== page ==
Do we need a building in order to realize the vision I just articulated? The board of this congregation has voted in the affirmative. I absolutely agree! The way the JCC is currently physically constructed, is simply inadequate - and we are renters for only part of one day each week. Similar conditions apply to 1841. We need to find ourselves a location, and build our first home [possibly not our last]. It is time to move, metaphorically, from our adolescence to our maturity. It is time for us to create a makom kadosh, our own sacred space. This is what adults and institutions do when they grow up. They build themselves a permanent home, a bayit. We are homeless - we've been wandering around in the Berkeley desert, so to speak for 11 years (I just hope it doesn't take 40 years to get where we need to be). We need to be a baal habayit - where bayit means both a home and a sanctuary where God resides. Bayit is a synonym for The Temple. We need to do just that. To build ourselves a Holy Home so that we can all celebrate holydays and more together (well, maybe not RH and YK).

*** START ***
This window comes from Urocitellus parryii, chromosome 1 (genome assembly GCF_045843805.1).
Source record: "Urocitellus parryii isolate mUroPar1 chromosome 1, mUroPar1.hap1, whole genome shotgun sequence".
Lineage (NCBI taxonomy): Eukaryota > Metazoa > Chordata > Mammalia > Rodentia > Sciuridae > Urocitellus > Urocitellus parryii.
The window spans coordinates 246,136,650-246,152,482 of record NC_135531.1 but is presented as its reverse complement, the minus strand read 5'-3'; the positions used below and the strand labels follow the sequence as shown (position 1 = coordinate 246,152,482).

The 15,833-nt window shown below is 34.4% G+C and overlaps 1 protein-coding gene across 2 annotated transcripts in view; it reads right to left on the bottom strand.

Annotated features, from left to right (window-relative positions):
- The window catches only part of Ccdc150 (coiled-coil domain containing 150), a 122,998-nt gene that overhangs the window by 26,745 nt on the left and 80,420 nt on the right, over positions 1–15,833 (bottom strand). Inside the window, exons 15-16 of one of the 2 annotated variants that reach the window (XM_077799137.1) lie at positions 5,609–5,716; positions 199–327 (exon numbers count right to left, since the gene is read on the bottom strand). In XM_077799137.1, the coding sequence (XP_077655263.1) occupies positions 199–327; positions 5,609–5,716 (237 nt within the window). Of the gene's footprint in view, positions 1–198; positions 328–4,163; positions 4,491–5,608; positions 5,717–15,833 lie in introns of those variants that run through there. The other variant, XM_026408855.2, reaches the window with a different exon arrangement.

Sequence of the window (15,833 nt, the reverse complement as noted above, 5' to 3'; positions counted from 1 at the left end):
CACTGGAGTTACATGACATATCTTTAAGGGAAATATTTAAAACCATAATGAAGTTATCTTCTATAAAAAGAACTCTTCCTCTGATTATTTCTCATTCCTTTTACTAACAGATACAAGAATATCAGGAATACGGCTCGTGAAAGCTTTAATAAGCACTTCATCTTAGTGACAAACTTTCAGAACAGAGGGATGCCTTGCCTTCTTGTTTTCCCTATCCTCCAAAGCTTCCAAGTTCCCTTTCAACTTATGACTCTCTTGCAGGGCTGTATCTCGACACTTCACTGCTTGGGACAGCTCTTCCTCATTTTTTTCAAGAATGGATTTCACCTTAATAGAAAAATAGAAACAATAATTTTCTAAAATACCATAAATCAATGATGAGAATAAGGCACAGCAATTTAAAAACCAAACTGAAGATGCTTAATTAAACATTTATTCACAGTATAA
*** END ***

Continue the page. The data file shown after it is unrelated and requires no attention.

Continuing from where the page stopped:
We've pretty much reached our limit right now. Yes, we need more staff because the time it takes to create all this is too much for volunteers to do. Yes, we need to be extraordinarily vigilant that the focus on a building does not interfere or even overtake our desire for program to achieve our mission. Yes, we need to make sure that every single one of you who wants to join this effort, must have the opportunity to do so. Just how is it you want to live your life? Just what kind of a kehilla kedosha do you want? Exactly what are the sacrifices each of us must offer in order to build this kehilla kedosha? Just to complete the earlier metaphor, we are ready to emerge from the "birth canal.".